WASHINGTON, DC. – U.S. Senator Deb Fischer (R-Neb.) today announced a series of actions to address the baby formula crisis. This includes cosponsoring the Access to Baby Formula Act, which would help ensure families who rely on the Special Supplemental Nutrition Program for Women, Infants, and Children (WIC) can buy affordable formula. Sen. Fischer also joined a letter to the U.S. Food and Drug Administration (FDA) demanding answers on why the FDA was unable to mitigate this crisis in the first place.
Access to Baby Formula Act:
The bipartisan, bicameral Access to Baby Formula Act gives the USDA, which oversees WIC, the authority to be more flexible during a crisis such as a natural disaster, public health emergency, or recall and shortage like the one currently facing our country. This flexibility would ensure that the brand or type of formula families can buy isn’t restricted by program rules, allowing families to purchase whatever is available in the store. In addition, the legislation would require that formula manufacturers that provide formula for WIC babies have a plan in place to respond to a shortage.
A summary of the bill can be read here.
The House companion bill unanimously passed the Senate today.
Sen. Fischer joined 21 of her colleagues in a letter to U.S. Food and Drug Administration (FDA) Commissioner Robert Califf, M.D. about its inadequate investigation into Abbott Nutrition’s Michigan manufacturing facility and failure to mitigate the nationwide baby formula shortage. The senators are also seeking answers on when the White House was made aware of the dire situation and the steps available to limit the harmful impact on families and their newborns.
The senators stressed the desperation felt by families with infant children and expressed frustration in the lack of urgent action to resolve this crisis, writing in part:
“Infant formula supplies at local grocery stores were relatively stable for the first half of 2021. The out-of-stock percentage started to climb steadily in the later half and continued to worsen throughout this year. It’s concerning that FDA and key officials in the Administration did not anticipate this crisis or take action within days following Abbott Nutrition’s voluntary recall considering the company holds 48.1 percent of the U.S. market in infant formula. Families are getting to the brink of pursuing unsafe and potentially dangerous options to feed their infants including homemade infant formula. And physicians are, once again, running defense on misinformation due to a lack of federal action to get the word out on safe alternatives.”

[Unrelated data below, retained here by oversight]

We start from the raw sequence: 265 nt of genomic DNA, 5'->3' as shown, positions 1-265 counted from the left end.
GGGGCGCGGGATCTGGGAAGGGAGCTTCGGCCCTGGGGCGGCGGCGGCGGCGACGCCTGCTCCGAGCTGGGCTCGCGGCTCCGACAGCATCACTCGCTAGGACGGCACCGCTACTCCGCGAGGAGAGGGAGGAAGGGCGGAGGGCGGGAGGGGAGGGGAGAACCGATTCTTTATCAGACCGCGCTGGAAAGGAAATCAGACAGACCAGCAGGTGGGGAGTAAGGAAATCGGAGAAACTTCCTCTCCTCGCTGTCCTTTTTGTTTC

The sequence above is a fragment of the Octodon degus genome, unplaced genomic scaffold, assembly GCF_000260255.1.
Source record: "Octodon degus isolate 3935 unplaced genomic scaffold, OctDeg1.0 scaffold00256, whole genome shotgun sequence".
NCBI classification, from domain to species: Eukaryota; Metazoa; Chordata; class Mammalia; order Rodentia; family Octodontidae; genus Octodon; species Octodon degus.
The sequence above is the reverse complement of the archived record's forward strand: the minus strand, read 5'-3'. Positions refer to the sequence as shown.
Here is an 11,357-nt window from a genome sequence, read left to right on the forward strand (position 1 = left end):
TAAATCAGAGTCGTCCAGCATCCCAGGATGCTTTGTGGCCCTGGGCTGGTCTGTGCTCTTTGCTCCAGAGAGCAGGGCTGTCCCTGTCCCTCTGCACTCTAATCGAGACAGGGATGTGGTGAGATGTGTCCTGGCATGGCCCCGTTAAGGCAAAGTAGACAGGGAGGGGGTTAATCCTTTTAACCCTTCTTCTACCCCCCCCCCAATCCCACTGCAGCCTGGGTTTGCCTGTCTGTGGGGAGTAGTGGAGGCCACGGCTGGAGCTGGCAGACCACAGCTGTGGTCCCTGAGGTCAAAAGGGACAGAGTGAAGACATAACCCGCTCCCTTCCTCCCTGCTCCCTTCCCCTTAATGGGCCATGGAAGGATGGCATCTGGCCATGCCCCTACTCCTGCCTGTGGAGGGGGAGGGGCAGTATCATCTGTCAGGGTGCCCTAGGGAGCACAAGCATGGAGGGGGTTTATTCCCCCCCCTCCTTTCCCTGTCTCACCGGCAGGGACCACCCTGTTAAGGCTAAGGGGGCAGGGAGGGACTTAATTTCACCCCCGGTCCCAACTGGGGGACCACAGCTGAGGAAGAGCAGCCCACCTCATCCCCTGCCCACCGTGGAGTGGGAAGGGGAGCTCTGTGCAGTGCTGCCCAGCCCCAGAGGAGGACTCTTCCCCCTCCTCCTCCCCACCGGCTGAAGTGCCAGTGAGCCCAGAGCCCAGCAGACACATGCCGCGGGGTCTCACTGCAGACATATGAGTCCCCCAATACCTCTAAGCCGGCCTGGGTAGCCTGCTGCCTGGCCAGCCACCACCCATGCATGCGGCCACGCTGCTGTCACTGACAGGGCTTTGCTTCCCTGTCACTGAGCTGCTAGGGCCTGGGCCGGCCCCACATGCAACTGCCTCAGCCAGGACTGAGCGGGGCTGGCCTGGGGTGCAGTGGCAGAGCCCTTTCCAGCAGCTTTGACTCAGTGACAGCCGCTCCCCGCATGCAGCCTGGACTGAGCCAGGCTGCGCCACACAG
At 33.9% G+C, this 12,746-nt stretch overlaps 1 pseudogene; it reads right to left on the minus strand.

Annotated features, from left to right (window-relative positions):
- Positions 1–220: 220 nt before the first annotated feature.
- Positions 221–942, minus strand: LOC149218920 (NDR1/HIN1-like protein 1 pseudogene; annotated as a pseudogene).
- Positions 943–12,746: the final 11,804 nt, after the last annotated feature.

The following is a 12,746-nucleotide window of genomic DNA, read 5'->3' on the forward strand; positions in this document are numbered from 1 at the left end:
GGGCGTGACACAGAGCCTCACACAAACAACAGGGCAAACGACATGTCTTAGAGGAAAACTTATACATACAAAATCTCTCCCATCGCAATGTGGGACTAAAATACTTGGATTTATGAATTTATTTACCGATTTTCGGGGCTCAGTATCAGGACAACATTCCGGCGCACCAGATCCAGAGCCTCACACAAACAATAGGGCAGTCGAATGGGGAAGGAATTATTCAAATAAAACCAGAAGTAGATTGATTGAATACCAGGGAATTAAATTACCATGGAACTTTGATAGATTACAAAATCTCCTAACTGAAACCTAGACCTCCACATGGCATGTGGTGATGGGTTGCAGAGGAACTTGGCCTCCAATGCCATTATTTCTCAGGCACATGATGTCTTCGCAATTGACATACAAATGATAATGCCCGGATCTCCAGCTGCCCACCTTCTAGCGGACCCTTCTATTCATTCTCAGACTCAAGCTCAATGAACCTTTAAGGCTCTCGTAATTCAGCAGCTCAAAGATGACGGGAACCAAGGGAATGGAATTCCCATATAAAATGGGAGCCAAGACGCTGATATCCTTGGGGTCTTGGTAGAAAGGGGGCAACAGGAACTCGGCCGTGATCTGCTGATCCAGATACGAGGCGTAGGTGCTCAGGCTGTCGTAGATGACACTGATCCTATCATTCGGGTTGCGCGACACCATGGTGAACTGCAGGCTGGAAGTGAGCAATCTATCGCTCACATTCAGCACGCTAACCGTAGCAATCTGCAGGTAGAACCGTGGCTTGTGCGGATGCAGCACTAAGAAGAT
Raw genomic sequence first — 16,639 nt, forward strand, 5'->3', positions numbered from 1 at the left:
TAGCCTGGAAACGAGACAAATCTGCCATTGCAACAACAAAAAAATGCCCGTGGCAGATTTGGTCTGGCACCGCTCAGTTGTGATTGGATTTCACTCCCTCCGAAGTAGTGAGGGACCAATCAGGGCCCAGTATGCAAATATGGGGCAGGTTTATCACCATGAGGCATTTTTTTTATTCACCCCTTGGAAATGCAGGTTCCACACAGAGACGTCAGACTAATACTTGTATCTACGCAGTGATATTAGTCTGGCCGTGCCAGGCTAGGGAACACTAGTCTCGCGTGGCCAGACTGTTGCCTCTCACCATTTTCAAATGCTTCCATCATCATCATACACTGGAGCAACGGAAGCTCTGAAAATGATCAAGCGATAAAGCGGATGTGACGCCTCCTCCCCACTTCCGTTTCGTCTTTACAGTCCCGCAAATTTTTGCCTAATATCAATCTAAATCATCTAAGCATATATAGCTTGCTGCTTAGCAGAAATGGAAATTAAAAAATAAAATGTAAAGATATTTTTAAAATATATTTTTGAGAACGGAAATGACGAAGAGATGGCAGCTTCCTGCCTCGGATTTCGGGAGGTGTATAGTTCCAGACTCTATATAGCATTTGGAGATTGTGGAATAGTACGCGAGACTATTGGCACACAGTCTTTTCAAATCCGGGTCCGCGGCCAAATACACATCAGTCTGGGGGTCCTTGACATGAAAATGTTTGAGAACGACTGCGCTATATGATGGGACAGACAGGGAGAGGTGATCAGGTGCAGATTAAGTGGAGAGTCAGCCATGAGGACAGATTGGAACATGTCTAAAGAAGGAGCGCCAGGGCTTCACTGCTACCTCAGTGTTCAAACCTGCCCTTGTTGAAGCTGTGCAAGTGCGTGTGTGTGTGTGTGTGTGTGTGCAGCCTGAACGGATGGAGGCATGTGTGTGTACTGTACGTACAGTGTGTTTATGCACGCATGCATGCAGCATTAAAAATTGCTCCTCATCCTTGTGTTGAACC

The letter was led by Sens. Roger Marshall (R-KS) and Shelley Moore Capito (R-WV).
Sens. Susan Collins (R-ME), Mike Braun (R-IN), John Barrasso, M.D. (R-WY), Kevin Cramer (R-ND), Marsha Blackburn (R-TN), Jerry Moran (R-KS) Lisa Murkowski (R-AK), John Boozman (R-AR), Bill Cassidy, M.D. (R-LA), Cynthia Lummis (R-WY), Tim Scott (R-SC), Thom Tillis (R-NC), Cindy Hyde-Smith (R-MS), John Thune (R-SD), James Lankford (R-OK), Steve Daines (R-MT), Ted Cruz (R-TX), Roy Blunt (R-MO), and John Kennedy (R-LA) also signed the letter.
The text of the senators’ full letter to the FDA is available below or can be read here.
May 18, 2022
The Honorable Robert Califf, M.D.
Food and Drug Administration
10903 New Hampshire Avenue
Silver Spring, M.D. 20993
Dear Commissioner Califf,
Thank you for your efforts to ensure food safety at the Food and Drug Administration (FDA). For decades, the FDA has been the gold standard for approving and regulating medical products and food. Yet this year, the actions of the FDA’s Center for Food Safety and Applied Nutrition (CFSAN) has raised questions regarding its ability to fulfill its core oversight responsibilities. The safety of, and access to, infant formula should be among CFSAN’s highest priorities, as this food is vital for the growth and development of infants. To this end, we write to request a response from FDA on its activities that may have contributed to the exacerbated infant formula shortages and specific questions in the following paragraphs. It is our responsibility as U.S. Senators to do everything with our authority to hold the FDA accountable and legislate in areas that will enable the agency to meet the expectations of the American people.
Our hearts and prayers are with the parents and their families whose babies tragically died due to infant formula bacterial contamination. We understand and want to support the FDA in thoroughly evaluating all reported and potential infant formula contaminations. However, based on the timeline and where we are today, it is unclear as to why nearly three months have gone by and the FDA has failed to expeditiously conduct and conclude its investigation. On February 17, Abbott Nutrition initiated a proactive, voluntary recall of three of its powdered formulas manufactured at their facility in Michigan following four consumer complaints of potential Cronobacter bacteria contamination. The following day, FDA warned consumers not to use these products. On April 15, the U.S. Centers for Disease Control and Prevention concluded the bacteria isolated from two of the sick infants and the Michigan facility had no connection. And as of last week, no connection has been found, yet the facility remains idle.